“We are committed to building on the legacy of world-class research, unparalleled innovation and service to public good that have been the hallmark of the laboratory since it was founded in 1943,” Sharpe said.
    LANL Director Terry Wallace said the lab was committed to working with the new management team.

    “We are committed to working with the new management team to ensure a transition that is as seamless as possible,” said Terry Wallace, director of Los Alamos National Laboratory. “While the contract change will bring in a new team of parent companies, the laboratory’s mission remains the same: to serve the nation in the tradition of excellence that has defined Los Alamos for the last 75 years.”

  • New Mexico voter participation increases by 29 percent

    SANTA FE (AP) — Voter participation in the New Mexico's primary election this week was 29 percent greater than four years ago.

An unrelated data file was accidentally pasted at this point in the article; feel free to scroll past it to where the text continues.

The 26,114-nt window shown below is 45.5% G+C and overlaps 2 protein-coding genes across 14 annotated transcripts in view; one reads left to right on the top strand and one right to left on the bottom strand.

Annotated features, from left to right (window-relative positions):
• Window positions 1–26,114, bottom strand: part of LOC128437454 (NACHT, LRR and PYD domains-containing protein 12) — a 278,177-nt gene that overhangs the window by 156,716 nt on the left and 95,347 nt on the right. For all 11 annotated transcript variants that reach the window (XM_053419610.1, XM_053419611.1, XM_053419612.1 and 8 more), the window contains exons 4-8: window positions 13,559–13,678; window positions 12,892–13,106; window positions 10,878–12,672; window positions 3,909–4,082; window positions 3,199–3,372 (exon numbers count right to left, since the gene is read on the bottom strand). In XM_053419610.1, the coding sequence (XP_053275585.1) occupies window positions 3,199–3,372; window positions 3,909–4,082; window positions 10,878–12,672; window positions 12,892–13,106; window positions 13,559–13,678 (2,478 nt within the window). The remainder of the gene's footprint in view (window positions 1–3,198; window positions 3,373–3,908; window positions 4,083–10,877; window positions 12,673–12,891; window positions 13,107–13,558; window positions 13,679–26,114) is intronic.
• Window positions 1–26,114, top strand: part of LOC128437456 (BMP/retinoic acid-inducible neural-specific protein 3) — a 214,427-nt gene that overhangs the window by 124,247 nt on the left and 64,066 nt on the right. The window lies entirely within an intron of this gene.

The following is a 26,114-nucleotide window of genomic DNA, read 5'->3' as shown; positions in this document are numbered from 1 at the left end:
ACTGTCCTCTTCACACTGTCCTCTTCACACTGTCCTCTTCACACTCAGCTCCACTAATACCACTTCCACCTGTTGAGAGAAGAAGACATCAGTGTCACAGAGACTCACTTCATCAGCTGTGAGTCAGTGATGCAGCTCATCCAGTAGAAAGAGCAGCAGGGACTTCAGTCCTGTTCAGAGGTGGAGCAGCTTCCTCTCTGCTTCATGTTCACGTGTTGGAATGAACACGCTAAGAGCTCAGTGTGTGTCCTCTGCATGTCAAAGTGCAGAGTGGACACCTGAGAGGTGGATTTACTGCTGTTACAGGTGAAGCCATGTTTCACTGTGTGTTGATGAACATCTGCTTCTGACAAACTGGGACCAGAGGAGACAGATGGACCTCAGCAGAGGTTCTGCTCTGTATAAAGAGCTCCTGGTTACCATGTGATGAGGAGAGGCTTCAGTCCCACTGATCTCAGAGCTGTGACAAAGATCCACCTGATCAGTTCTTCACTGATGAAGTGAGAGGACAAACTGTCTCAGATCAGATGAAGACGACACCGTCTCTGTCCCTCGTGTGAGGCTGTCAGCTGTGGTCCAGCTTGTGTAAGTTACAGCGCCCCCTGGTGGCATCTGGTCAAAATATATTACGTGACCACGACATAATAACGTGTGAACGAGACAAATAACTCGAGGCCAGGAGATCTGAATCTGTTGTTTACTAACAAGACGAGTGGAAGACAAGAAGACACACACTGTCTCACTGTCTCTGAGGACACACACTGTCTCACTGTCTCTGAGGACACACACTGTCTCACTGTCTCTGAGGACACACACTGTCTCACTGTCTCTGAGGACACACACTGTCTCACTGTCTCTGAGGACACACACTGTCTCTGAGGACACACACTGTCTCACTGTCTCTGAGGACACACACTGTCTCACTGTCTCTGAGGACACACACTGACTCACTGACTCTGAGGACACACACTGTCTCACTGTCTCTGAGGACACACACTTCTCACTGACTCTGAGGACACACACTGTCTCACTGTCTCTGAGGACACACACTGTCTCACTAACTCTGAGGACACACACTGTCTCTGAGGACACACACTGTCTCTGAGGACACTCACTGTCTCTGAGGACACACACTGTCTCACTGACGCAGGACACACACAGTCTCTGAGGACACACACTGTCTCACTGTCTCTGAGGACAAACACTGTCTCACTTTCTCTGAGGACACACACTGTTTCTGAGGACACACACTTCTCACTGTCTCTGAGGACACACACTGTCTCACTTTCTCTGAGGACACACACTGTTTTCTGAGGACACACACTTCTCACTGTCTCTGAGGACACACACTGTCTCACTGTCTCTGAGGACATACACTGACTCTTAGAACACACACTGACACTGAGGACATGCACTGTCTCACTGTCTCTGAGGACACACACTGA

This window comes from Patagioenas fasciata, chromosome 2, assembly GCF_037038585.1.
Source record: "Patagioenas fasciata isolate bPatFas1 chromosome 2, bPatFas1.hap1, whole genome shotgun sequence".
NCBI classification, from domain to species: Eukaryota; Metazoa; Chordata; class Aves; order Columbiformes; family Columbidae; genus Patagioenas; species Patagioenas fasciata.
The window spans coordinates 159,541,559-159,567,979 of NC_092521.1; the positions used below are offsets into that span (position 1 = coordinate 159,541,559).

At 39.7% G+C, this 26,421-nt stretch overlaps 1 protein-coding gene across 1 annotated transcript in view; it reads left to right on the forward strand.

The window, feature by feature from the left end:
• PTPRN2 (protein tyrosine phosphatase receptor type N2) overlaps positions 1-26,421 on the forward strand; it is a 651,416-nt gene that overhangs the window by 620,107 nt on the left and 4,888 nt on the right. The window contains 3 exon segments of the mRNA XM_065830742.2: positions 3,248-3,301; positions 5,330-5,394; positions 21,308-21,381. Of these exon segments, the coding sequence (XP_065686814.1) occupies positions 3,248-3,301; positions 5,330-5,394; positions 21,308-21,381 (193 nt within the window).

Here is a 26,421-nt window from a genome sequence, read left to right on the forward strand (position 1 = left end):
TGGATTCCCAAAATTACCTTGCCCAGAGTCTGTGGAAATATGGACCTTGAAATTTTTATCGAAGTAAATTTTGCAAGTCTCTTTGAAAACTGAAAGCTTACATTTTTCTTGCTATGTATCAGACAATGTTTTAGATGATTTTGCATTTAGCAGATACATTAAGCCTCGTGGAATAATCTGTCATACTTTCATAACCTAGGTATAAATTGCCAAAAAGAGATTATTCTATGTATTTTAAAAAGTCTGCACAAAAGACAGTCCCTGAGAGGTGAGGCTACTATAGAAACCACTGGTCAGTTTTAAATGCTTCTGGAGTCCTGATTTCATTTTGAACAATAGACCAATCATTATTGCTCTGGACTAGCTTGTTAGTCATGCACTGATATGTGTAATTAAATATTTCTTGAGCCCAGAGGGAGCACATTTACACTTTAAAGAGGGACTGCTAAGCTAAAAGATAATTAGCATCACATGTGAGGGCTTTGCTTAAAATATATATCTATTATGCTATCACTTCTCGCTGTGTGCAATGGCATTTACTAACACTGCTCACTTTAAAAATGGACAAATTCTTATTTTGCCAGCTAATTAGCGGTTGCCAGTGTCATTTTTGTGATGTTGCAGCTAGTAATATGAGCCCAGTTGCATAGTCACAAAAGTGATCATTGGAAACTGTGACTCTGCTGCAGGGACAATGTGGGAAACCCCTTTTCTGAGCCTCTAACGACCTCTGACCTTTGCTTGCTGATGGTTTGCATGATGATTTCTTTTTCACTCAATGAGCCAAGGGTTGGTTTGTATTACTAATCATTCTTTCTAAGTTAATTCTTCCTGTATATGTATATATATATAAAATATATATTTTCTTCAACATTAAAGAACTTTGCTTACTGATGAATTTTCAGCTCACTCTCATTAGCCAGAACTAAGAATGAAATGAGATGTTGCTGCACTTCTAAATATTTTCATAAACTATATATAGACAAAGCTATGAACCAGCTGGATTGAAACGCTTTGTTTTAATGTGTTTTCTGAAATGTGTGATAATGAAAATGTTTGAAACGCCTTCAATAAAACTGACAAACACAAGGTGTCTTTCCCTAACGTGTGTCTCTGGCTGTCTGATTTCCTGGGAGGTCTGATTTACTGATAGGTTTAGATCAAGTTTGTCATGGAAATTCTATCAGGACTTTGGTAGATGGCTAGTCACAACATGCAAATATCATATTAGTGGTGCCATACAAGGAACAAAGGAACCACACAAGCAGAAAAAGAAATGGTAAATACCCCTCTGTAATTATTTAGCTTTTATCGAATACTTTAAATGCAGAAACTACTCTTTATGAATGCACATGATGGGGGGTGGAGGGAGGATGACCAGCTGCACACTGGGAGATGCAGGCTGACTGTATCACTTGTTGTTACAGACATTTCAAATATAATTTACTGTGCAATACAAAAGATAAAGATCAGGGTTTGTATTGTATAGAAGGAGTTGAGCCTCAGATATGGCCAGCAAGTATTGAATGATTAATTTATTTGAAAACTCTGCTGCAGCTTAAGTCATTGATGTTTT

New Mexico Secretary of State Maggie Toulouse Oliver announced Thursday an uncertified election tally of 261,615 in the primary election that narrowed competition for two open congressional seats, the governor's office, several statewide offices and the state House of Representatives. In 2014, voters cast 202,327 primary ballots.

    More than twice as many Democrats voted as Republicans in the closed primary. Many Republicans including gubernatorial candidate and Congressman Steve Pearce ran unopposed, while Democratic candidates crowded into primary contests for governor, congress and public land commissioner. Democratic Congresswoman Michelle Lujan Grisham advanced in the governor's race.

    Toulouse Oliver, a Democrat, will face Libertarian Sandra Jeff and Republican Johanna Cox in the general election.

  • New Mexico gun shop owner pleads guilty in firearms case

    ALBUQUERQUE (AP) — The owner of New Mexico gun shop has pleaded guilty to selling firearms to minors and convicted felons.

    Prosecutors say 56-year-old Robert Real had a change of plea hearing Thursday in federal court in Albuquerque.